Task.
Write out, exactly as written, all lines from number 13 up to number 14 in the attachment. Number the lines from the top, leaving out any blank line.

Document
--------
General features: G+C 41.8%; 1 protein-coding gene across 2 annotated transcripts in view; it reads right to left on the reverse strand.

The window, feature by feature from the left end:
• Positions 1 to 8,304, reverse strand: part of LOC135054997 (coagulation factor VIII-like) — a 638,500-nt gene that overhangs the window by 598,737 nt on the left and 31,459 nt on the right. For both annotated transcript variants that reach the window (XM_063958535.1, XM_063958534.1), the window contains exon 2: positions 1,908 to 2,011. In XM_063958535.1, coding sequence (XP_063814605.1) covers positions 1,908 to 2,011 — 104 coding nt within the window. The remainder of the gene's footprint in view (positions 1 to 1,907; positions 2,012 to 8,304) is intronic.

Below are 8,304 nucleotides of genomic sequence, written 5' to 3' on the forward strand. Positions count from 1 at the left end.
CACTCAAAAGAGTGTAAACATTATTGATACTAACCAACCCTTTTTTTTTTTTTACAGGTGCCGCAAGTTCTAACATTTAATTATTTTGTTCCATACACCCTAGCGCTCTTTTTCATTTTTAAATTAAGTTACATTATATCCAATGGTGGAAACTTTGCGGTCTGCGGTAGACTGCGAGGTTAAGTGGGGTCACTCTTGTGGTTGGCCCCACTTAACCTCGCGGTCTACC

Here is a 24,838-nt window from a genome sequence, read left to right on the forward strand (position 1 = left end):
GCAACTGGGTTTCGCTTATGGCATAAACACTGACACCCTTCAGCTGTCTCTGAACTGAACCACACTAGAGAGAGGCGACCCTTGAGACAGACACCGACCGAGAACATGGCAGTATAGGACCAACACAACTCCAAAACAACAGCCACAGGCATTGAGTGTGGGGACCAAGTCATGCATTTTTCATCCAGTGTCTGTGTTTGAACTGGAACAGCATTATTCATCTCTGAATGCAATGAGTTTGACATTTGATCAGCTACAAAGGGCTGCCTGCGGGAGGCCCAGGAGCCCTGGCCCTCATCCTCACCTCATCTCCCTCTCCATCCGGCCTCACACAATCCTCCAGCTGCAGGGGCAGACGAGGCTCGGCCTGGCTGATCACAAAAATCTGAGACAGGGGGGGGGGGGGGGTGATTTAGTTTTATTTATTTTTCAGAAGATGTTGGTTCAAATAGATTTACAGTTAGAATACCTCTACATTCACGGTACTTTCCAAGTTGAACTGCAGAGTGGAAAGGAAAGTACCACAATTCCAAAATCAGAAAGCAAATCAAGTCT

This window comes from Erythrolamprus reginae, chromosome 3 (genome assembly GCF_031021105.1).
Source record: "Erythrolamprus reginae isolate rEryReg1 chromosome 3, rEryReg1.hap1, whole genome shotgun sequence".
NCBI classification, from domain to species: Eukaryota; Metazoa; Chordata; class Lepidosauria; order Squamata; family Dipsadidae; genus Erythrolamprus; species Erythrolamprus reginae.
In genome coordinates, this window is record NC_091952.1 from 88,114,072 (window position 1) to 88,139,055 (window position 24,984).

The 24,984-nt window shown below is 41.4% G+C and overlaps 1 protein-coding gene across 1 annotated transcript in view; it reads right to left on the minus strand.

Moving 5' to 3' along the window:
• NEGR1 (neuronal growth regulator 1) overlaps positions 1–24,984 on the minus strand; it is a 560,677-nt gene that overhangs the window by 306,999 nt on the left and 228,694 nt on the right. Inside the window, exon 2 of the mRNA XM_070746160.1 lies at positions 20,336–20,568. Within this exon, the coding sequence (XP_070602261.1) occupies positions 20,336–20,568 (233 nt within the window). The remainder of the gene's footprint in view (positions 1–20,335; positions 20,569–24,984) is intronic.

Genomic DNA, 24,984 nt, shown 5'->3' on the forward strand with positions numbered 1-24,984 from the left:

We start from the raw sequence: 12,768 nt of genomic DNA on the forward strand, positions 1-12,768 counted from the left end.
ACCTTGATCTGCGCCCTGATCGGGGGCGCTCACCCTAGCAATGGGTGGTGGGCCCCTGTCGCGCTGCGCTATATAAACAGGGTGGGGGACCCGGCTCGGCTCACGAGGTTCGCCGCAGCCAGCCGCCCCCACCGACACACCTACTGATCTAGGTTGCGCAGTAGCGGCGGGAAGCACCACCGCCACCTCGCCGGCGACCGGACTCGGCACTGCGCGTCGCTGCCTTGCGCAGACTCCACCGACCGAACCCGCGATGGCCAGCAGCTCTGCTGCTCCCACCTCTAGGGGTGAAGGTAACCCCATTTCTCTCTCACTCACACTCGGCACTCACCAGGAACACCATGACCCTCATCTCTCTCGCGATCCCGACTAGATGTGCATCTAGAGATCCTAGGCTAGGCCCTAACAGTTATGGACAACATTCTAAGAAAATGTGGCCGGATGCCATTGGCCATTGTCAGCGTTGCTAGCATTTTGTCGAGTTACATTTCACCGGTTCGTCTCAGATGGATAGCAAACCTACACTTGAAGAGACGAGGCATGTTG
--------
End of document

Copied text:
Moving 5' to 3' along the window:
• NEGR1 (neuronal growth regulator 1) overlaps positions 1–24,984 on the minus strand; it is a 560,677-nt gene that overhangs the window by 306,999 nt on the left and 228,694 nt on the right. Inside the window, exon 2 of the mRNA XM_070746160.1 lies at positions 20,336–20,568. Within this exon, the coding sequence (XP_070602261.1) occupies positions 20,336–20,568 (233 nt within the window). The remainder of the gene's footprint in view (positions 1–20,335; positions 20,569–24,984) is intronic.